Baffert, seldom outdone in the quip department, was topped by owner Arnold Zetcher, who said, "We decided to use the Kentucky Derby as a prep race for the Preakness."

Midnight Interlude was given morning line odds of 15-1, out of the No. 7 gate. The other starter with a California connection is Mr. Commons, trained by John Shirreffs. Mr. Commons will start in the outside gate in the 14-horse field and got 20-1 odds.

"He was 21st in money for the Kentucky Derby," Shirreffs said, "and had he made the top 20, we would have run him." Mr. Commons finished third in the Santa Anita Derby, and Shirreffs said that jockey Mike Smith told him afterward that, heading for home, he thought we'd win by five lengths.

Smith, who was on the wonderland Zenyatta ride with Shirreffs the last two years, will not ride Mr. Commons in the Preakness. He will be aboard Astrology, a 15-1 starter of trainer Steve Asmussen, who won this race with Curlin in 2007 and Rachel Alexandra in 2009.

The third choice in the race, Mucho Macho Man, and longer shot King Congie will draw lots of sentimental backing.

Mucho Macho Man, 6-1 on the morning line, is trained by 41-year-old Kathy Ritvo. In the winter of 2008, suffering from cardiomyopathy, Ritvo was near death as she waited for a new heart in a hospital. She got one in what her doctors described as the likely last week of her life. Now, she is back at full speed, both training and telling her story.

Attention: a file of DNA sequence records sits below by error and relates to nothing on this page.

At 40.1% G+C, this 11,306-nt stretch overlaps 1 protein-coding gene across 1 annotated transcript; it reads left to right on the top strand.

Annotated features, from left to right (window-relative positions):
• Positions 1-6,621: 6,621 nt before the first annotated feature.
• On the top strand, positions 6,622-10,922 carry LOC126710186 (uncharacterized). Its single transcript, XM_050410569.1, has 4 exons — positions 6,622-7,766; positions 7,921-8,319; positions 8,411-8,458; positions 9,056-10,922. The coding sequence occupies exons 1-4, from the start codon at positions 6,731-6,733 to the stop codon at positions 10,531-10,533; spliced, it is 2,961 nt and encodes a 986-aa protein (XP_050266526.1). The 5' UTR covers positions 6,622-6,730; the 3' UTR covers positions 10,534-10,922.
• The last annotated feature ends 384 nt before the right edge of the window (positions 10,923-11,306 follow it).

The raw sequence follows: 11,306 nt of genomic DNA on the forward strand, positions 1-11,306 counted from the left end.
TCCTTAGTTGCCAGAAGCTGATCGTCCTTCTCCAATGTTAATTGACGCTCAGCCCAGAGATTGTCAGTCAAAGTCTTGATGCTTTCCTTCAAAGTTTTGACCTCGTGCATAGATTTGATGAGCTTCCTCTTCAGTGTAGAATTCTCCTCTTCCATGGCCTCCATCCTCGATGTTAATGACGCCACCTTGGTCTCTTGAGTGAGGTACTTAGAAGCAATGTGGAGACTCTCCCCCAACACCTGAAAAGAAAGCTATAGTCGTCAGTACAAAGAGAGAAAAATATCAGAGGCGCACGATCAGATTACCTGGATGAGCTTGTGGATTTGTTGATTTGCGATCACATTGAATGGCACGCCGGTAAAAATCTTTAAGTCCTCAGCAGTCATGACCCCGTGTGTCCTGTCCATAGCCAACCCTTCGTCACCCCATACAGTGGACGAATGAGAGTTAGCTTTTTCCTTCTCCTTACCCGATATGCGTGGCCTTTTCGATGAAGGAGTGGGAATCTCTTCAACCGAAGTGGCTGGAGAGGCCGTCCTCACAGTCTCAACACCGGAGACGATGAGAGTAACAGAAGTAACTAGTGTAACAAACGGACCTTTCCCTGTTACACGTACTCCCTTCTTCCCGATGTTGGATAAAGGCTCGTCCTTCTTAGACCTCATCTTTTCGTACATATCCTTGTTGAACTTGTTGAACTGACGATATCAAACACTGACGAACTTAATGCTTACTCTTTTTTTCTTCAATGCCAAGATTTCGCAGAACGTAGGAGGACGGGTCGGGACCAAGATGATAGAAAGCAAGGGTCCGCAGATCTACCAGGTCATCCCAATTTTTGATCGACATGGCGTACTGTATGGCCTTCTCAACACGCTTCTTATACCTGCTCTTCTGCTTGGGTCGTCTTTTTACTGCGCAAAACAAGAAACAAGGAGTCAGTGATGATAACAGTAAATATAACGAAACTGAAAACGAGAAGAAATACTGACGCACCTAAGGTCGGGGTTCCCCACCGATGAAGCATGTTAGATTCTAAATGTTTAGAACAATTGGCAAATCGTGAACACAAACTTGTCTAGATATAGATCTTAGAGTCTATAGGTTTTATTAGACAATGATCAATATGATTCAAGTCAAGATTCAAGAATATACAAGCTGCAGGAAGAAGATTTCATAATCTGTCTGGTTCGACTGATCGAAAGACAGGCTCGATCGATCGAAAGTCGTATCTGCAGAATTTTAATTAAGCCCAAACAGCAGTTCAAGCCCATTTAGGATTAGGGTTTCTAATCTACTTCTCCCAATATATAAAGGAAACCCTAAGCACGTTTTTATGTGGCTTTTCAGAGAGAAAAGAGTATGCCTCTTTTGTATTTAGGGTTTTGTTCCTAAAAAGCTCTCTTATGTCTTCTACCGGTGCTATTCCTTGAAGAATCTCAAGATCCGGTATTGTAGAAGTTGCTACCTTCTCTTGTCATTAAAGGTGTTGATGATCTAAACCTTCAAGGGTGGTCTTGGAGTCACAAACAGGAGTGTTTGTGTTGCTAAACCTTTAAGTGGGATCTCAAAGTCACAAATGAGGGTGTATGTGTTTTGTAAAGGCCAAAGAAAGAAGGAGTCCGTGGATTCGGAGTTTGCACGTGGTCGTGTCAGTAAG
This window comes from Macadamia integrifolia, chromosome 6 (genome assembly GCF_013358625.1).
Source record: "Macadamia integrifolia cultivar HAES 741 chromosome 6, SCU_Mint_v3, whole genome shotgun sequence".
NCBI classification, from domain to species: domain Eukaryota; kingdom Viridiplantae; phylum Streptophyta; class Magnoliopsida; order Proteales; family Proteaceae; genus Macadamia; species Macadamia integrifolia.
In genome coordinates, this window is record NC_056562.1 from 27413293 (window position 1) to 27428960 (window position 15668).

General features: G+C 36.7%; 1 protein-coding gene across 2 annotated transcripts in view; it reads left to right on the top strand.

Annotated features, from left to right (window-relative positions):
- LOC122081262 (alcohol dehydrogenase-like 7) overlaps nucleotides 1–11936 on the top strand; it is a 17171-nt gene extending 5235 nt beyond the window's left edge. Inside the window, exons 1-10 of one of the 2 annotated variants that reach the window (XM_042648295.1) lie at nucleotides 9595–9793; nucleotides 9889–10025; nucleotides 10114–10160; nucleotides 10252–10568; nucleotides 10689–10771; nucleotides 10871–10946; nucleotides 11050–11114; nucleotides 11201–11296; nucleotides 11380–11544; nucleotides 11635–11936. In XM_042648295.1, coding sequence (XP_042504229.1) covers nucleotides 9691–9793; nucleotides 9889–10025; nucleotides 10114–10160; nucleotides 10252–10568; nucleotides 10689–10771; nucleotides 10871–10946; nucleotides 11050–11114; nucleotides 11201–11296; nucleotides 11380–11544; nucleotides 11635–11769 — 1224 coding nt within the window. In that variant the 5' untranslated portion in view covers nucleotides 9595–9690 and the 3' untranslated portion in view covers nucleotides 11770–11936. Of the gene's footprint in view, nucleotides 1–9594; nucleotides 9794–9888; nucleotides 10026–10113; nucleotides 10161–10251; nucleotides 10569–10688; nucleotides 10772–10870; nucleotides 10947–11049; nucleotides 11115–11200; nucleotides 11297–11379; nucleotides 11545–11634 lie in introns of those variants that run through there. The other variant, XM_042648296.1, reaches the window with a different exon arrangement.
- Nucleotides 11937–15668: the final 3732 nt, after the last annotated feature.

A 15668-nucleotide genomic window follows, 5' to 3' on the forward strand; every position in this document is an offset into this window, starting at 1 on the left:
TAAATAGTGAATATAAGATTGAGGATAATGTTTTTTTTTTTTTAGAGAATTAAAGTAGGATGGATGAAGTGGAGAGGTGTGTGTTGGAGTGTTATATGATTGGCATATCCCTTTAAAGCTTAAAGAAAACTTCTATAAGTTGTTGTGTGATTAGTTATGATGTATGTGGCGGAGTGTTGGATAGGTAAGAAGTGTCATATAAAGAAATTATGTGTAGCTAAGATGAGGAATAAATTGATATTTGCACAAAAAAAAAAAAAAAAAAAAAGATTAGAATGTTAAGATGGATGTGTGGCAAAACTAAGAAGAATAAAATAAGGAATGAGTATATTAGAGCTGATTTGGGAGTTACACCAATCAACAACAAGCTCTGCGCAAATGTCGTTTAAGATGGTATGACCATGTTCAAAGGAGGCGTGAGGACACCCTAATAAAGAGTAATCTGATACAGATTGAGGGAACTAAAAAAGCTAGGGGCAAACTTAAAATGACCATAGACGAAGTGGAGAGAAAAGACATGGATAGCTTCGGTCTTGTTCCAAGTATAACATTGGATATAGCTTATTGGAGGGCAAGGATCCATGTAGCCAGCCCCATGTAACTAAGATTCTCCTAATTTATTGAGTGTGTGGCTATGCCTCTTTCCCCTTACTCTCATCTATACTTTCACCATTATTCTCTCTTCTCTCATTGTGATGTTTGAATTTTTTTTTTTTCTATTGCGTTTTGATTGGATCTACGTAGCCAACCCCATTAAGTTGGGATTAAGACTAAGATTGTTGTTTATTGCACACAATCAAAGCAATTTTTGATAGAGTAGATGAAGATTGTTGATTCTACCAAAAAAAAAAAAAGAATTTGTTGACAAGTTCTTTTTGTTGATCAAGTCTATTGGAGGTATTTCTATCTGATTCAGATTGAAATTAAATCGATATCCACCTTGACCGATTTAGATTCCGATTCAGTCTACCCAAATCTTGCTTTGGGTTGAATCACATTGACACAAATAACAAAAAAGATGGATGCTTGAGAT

"I'll tell it as often as I need to," she says, "if it helps other people."

King Congie, a 20-1 shot being ridden by Robby Albarado, the jockey who was replaced on Animal Kingdom just prior to the Kentucky Derby, is named for Congie DeVito. He was the sales rep for West Point Thoroughbreds. Last year, he was given the job of selling one of their scrawny horses, tried hard and eventually asked, for his efforts, that the horse be named after him. Thus, King Congie, who stayed with West Point, filled out and won the Tropical Park Derby, a $100,000 stakes race Jan. 1 at Calder Park.

DeVito, a quadriplegic who had a brittle-bone disease and spent his entire life in a wheelchair, died Feb. 16 at age 35.

Shackleford, who led much of the Kentucky Derby and ended up fourth, will share 12-1 odds with Dance City, whose best moment was third in the Arkansas Derby. Sway Away is at 15-1 and part of that is having top jockey Garrett Gomez aboard.

Flashpoint, who didn't break his maiden until Jan. 11, will go off at 20-1. Norman Asbjornson, Isn't He Perfect and Concealed Identity round out the field at 30-1.

Concealed Identity is owned in part by Linda Gaudet and trained by her husband, Edmond. The horse's exercise rider is one of the Gaudet children. Nor does the family connection end with jockey Sheldon Russell.

"I'm dating the Gaudets' daughter," Russell said.

bill.dwyre@latimes.com